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On campaign trail Carlson hears property tax complaints

 

Tom Carlson enjoys the campaigning process of traveling throughout the state of Nebraska—except when powerful crosswinds hit his trailer. Still, he will have visited all 93 counties by year’s end.

“When I tell an individual or a group who I am, what I stand for and why I should be governor, I’m getting agreement,” Carlson said. “That’s what’s important.”

There are now five candidates running for governor on the Republican ticket, but Carlson is the only one calling the third Congressional district home.

Carlson believes his residence is important because the state deserves a governor who understands agriculture and rural Nebraska.

Since Carlson has been on the road, the complaint he most often hears is that people are upset with their property taxes. He believes that too much of K-12 education is funded through the property tax. According to Carlson, funding from the property tax is over 50 percent and Nebraskans would be much better off if it were around 40. Unfortunately the drop would put a bigger burden on sales and income taxes, so the decision is not easy.

One clear choice—and one he agrees with—came when the state opted out of Medicaid expansion.

“We had the bill that the federal government was going to provide 100 percent of the dollars to expand Medicaid to up to 54,000 people that weren’t covered,” Carlson said. “I would say they are covered because nobody in Nebraska that goes to a clinic, hospital or emergency room is going to be turned away. They will get treatment, so we have everybody covered. Now, there’s a pretty good argument that says that emergency care is too expensive and we shouldn’t be doing it that way. But, so far, I have seen no indication through Obamacare that we’re going to be able to do that at a reduced rate.”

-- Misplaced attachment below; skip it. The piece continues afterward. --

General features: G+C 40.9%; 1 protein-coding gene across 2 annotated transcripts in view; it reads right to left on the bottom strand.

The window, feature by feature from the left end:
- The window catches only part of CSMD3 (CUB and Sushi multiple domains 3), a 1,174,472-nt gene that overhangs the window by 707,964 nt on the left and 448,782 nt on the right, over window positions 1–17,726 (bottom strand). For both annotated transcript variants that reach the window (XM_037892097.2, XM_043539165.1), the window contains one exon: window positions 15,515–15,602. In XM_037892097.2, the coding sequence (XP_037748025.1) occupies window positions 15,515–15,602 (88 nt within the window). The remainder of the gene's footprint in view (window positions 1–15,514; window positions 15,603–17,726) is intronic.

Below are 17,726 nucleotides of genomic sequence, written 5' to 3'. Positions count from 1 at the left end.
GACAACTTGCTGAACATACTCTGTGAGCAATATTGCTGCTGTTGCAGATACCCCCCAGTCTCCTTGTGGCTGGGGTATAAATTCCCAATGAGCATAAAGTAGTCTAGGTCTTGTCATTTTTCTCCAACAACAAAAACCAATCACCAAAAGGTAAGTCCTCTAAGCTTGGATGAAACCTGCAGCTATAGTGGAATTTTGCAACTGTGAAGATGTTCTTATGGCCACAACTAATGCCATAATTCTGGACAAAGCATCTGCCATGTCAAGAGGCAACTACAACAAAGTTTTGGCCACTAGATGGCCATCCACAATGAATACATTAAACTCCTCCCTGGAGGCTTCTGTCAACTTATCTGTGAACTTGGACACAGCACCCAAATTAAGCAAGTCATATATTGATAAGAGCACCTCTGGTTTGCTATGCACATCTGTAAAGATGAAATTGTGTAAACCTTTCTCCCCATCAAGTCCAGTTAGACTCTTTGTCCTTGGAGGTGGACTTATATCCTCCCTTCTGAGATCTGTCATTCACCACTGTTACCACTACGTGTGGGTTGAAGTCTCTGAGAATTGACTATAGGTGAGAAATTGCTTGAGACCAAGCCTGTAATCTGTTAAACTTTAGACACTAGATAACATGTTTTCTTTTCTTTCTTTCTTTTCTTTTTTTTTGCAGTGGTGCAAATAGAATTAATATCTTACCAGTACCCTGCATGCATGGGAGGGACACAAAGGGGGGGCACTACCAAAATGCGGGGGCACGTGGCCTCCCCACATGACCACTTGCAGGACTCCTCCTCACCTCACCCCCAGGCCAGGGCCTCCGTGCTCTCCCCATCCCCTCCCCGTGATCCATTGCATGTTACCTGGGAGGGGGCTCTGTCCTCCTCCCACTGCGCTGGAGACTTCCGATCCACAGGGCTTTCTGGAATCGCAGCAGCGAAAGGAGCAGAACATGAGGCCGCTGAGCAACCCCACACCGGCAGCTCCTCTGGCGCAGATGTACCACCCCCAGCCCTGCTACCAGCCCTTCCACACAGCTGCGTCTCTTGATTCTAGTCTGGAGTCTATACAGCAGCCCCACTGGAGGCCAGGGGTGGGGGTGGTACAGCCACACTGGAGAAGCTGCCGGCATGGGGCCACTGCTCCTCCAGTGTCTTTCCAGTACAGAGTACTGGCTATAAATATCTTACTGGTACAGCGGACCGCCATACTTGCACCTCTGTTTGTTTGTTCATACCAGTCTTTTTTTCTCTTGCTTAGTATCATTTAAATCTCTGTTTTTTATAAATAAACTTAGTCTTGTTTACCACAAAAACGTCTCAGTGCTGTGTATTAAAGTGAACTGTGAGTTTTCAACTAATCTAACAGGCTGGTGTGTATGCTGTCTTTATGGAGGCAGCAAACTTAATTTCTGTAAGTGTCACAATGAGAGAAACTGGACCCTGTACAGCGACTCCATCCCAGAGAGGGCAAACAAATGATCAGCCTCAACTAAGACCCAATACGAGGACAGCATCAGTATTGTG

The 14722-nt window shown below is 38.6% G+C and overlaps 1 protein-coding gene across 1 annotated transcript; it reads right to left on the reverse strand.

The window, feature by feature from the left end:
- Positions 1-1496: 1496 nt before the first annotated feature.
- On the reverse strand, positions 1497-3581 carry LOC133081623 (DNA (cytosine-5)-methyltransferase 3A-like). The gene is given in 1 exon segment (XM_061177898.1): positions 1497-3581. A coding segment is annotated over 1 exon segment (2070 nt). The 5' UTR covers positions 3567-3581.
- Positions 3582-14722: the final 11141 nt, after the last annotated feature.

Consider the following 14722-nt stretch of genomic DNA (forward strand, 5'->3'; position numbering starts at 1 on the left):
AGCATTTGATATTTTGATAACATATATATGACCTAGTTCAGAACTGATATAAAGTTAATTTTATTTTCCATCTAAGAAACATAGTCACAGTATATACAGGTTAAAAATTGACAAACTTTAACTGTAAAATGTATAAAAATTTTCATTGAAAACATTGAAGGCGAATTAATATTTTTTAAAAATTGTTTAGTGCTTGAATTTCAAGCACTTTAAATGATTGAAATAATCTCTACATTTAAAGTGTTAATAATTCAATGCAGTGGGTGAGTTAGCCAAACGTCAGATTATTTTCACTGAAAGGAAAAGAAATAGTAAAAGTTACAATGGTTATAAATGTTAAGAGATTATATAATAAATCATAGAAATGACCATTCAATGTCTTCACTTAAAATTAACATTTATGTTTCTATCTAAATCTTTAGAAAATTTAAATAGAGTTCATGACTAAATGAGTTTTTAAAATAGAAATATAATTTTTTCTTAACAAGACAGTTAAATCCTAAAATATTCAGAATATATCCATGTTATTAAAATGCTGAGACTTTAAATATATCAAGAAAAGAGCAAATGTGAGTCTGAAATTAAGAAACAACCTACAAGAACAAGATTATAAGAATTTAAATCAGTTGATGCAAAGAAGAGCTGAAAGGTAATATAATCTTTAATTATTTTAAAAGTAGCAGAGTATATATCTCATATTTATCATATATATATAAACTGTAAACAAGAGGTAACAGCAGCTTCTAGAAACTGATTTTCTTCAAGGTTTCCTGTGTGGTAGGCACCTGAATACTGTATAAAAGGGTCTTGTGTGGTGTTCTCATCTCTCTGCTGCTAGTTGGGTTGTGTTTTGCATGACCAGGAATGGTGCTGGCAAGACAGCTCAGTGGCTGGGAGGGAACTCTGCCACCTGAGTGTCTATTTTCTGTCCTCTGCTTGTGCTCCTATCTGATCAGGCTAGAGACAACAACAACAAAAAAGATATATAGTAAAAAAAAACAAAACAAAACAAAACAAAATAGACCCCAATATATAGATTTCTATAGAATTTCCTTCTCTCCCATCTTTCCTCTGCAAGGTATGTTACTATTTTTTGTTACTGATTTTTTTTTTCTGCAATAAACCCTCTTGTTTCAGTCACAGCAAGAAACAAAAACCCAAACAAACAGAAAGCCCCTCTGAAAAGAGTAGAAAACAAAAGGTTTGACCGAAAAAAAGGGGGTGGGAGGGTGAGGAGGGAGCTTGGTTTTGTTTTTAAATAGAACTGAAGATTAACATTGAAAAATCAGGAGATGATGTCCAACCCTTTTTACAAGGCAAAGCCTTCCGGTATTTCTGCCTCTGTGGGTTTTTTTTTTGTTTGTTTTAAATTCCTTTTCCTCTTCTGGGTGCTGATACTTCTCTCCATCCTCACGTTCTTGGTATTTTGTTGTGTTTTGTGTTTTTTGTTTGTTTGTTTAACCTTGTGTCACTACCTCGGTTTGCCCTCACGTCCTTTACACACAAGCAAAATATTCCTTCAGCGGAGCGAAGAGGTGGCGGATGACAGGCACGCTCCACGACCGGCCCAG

Medicaid expansion was supposed to alleviate some of these issues. However, the stipulation was that the federal government would provide for the costs throughout the first three years, and the fourth year would require state governments to account for 10 percent from then on.

Carlson believes it was a smart choice not to commit to something now that we will have to pay for in four years when the amount is uncertain and the percentage could increase. Basing the fourth year off of today’s figures would not be accurate because the economy could be in completely different shape when the time came to make the payments. Carlson did not believe it was a smart way to make a financial decision.

“In state government, we can only do what we can afford,” Carlson explained. “If you decided it was time to buy a new house, so you shop and you look and you take your time and you find the house that you want to buy. So you go to the realtor and say, ‘What’s this house cost? I’d like to buy it.’ The realtor would say, ‘I don’t know because we don’t do it that way anymore. But, I have a contract here and if you sign it, you can move into that house and not make any payments for three years. At the end of three years, we’ll decide what your house is worth and set your payment. But when we do that, it’ll be for life and there’s a pretty good chance it’s going to go up every year.’ If that’s the offer, would you buy a house that way?”

Carlson thinks that sometimes the rural regions take safety for granted, so he makes a point to stop and talk to the sheriffs, state patrol and municipal police to show an appreciation for all that they do.

Still, he returns to larger issues, insisting that Nebraska needs a healthy economy with increasing private sector jobs.

“It’s the private sector jobs that pay the taxes that provide the revenue so the government can provide the services it needs to provide,” Carlson said. “It takes 10 private sector jobs to fund one government job, so we have to be very careful about expanding government.”

 

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